Geminal diol

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Geminal diols can be thought of as ketone (or aldehyde) hydrates

A geminal diol (or gem-diol for short) is any organic compound having two hydroxyl functional groups (-OH) bound to the same carbon atom.

The simplest geminal diol is methanediol CH4O2 or H2C(OH)2. Other examples are dihydroxymalonic acid HOOC-C(OH)2-COOH and decahydroxycyclopentane (C(OH)2)5.

Geminal diols are a subclass of the diols, which in turn are a special class of alcohols.

The two hydroxyls in a geminal diol are easily converted to a carbonyl or keto group C=O by loss of one water molecule, thus turning the diol into a ketone. Conversely, ketones tend to combine with water to form the corresponding geminal diols. The equilibrium in water solution may be shifted towards either compound; for example, the equilibrium constant for the conversion of acetone (H3C)2C=O to propane-2,2-diol (H3C)2C(OH)2 is about 10−3,[1] while that of formaldehyde H2C=O to methanediol H2C(OH)2 is 10+3,[2] and that of hexafluoroacetone (F3C)2C=O to hexafluoropropane-2,2-diol (F3C)2C(OH)2 is about 10+6. In some cases, such as decahydroxycyclopentane and dodecahydroxycyclohexane, the geminal diol is stable while the ketone is not.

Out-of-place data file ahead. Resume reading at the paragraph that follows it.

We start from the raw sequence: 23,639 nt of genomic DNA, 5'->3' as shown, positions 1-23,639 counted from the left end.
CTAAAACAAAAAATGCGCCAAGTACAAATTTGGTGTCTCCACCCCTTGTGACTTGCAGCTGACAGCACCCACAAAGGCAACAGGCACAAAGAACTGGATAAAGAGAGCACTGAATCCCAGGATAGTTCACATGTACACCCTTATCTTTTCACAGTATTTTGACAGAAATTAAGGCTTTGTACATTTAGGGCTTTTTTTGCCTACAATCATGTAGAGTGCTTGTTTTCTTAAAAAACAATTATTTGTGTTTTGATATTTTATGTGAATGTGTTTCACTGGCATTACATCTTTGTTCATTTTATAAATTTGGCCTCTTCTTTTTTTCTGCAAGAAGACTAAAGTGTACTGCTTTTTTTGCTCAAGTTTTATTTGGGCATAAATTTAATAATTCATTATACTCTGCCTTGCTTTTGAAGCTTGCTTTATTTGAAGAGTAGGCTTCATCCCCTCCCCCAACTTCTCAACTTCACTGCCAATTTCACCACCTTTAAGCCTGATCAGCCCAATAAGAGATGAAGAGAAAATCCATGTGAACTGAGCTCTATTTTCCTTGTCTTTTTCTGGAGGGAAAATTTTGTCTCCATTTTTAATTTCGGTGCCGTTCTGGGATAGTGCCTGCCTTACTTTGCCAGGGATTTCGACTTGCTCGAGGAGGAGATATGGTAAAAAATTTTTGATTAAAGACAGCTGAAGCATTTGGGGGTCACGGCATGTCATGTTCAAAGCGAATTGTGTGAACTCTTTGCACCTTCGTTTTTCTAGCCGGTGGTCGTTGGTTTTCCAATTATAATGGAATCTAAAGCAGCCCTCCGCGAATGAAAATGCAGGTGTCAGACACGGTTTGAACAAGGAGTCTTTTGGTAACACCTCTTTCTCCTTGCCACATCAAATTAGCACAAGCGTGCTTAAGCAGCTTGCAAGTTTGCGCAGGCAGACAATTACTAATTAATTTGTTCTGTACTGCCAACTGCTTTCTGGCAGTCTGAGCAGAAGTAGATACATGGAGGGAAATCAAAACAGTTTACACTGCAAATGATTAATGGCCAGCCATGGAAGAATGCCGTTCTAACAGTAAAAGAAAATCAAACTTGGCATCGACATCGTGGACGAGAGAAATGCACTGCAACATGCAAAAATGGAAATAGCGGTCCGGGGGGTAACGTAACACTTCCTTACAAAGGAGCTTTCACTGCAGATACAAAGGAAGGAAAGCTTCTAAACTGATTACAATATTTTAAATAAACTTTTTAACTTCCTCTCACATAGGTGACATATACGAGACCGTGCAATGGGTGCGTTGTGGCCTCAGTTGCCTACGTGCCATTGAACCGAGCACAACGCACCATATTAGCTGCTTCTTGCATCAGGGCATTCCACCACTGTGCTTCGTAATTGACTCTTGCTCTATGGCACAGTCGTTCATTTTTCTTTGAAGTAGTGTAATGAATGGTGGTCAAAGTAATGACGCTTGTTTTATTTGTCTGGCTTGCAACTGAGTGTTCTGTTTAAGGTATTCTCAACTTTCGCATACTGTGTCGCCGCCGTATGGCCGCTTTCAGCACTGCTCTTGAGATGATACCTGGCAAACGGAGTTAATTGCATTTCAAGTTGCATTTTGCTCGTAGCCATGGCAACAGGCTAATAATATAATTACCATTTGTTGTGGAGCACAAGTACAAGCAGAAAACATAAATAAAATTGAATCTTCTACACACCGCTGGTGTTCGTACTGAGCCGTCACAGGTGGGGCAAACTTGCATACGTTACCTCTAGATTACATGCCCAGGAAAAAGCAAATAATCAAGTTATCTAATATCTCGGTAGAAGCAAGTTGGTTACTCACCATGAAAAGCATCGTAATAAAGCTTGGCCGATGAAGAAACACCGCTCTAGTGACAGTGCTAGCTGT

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References[edit]

  1. ^ Peter Taylor (2002), Mechanism and synthesis, Book 10 of Molecular world. Open University, Royal Society of Chemistry; ISBN 0-85404-695-X. 368 pages.
  2. ^ Eric V. Anslyn, Dennis A. Dougherty (2006), Modern physical organic chemistry. University Science Books. ISBN 1-891389-31-9. 1095 pages